Law Report: Quality of Judicial Opinions

Law Report: Quality of Judicial Opinions

Law Report: Quality of Judicial Opinions

The FINANCIAL -- More than twenty years have gone by since the collapse of Soviet Union and declaration of Georgia’s independence.

The decision of Georgian court that on its face runs on several pages to address the peculiar grievances of the parties, is in fact well-crafted assemble of a consecutive copy-pastes from the pre-cooked drafts, so vague and broad as to render the whole opinion immune to any sensible criticism.

Lengthy and dramatic twenty-plus years proved insufficient for establishing democratic, proper-functioning government institutions. First and foremost, this goes to the judiciary. The present Law Report, a series of articles on diverse legal issues will depict the principal problems our judicial system faces, as seen by two practicing attorneys of a prominent Georgian Law Firm.

Process of judicial decision-making in the country is done through rendering judicial opinions, responding to the matters brought in by the citizens. Without it, the separation of powers would not function properly. Practicing lawyers and their clients face the problems related to the quality of the decisions on a daily basis. Often times, the court’s decisions are vague, inconsistent and afar to the questions raised by the citizens. Thus, ensue significant systemic problems.

Problems, like the courts’ decisions, are heterogenous and multi-sided, causing disarray in every possible direction. The arguments presented by the parties must be met with an open mind by the Judges, who shall assess the facts, read the written petitions, go through the judicial process and then decide the dispute. The less coherent and methodical the decision is, the more difficult it is for the parties to get the answers to their questions. But, process of decision-making goes beyond the specifics of the case at hand and subsumes the judicial system as a whole, because the courts render decisions on behalf of the whole nation.

The functioning democracy cannot survive without the rule of law, which primarily requires the citizens to know what the law is. Otherwise, we would live to experience what Suetonius writes in his The Twelve Caesars about Roman emperor Caligula who “published the law, but it was written in a very small hand, and posted up in a corner, so that no one could make a copy of it.”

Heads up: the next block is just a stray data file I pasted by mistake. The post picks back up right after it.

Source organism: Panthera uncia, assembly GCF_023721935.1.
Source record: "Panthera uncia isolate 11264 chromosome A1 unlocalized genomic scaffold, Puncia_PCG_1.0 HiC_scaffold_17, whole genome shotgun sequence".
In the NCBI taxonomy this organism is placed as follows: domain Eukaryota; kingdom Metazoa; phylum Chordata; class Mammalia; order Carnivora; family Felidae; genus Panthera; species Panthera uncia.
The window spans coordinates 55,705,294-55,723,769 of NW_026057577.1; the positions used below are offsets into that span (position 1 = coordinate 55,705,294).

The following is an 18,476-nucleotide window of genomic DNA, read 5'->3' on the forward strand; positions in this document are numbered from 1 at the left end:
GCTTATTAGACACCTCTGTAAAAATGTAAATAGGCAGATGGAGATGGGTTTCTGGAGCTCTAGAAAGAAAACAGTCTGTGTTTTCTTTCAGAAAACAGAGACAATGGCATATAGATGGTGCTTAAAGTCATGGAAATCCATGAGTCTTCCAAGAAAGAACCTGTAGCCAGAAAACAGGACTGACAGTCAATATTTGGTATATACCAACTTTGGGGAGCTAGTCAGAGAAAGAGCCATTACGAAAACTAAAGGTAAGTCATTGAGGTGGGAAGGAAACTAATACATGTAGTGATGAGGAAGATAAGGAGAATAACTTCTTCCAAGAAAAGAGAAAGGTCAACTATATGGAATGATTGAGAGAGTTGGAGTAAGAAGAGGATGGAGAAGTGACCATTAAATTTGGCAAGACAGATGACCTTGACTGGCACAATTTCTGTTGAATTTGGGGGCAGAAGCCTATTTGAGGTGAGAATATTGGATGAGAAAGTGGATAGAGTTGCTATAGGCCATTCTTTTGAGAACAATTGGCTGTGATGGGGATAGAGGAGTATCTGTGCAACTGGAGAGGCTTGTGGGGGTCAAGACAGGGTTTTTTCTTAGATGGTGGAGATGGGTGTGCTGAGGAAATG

And because, as Chief Justice John Marshall writes in Marbury v. Madison, “It is emphatically the duty of the Judicial Department to say what the law is,” courts must be consistent and precise in their interpretation and application of law. Every time courts interpret the same text differently, they reinvent the wheel and distort the process.

And finally, bad decisions thwart the development of the law and judicial system themselves. Often times, courts are unable to deploy new approaches, arrive to the different theories without first having strong structural foundations for them. Courts’ inability to build on the prior experience forestalls the judicial process, obstructs the justice and does colossal damage to the society.

In Georgian courts, we often encounter the cases when judicial opinions are full of general, well-worn phrases that have no particular significance to the dispute at hand. The decision of Georgian court that on its face runs on several pages to address the peculiar grievances of the parties, is in fact well-crafted assemble of a consecutive copy-pastes from the pre-cooked drafts, so vague and broad as to render the whole opinion immune to any sensible criticism.

Georgian courts’ reluctance to focus on a particular problem and inclination to resort to more general forms of argumentation do enormous disservice to the judicial system. Sometimes, there even have been cases where practicing lawyers read the decisions rendered in two separate cases, by two separate judges that have identical texts and, perhaps, by operation of extreme carelessness in the job of copy-pasting, the identical case numbers too.

First question the client asks to the counsel is “what is going to happen?” Lawyers are ethically prohibited from giving guarantees, but in the world of consistent, well-reasoned decisions lawyers can explain the law to their clients as interpreted and applied by the court. That would enable the businesses to plan their legal activities more precisely and securely, saving substantial time and resources and boosting economic activities. Brief, succinct, to-the-point decisions are priceless to the clients, while lengthy, general opinions create more trouble than they solve.

What shall we do? Well, it is a job of a government to complete never-ending justice reform. But, before that happens we the practicing attorneys have developed skills and instincts that allow us to rectify the structural deficiencies of the system. We push the courts as hard as we can to get them address the client’s issue, hammering the points relentlessly to make it harder for the judge to skillfully avoid the question.

Knowing the system this hazy and obscure also includes lawyers having set of specific, amorphous and flexible skills and instincts that in every particular case will enable them to identify what the judges need to steer the wheels of justice in the direction most favorable to their client. It is no secret that a good lawyer knows the law, but a great lawyer knows the judge. In any case, in this world of judicial indeterminacy, the client will benefit tremendously from zealous and experienced lawyer who knows how the system works.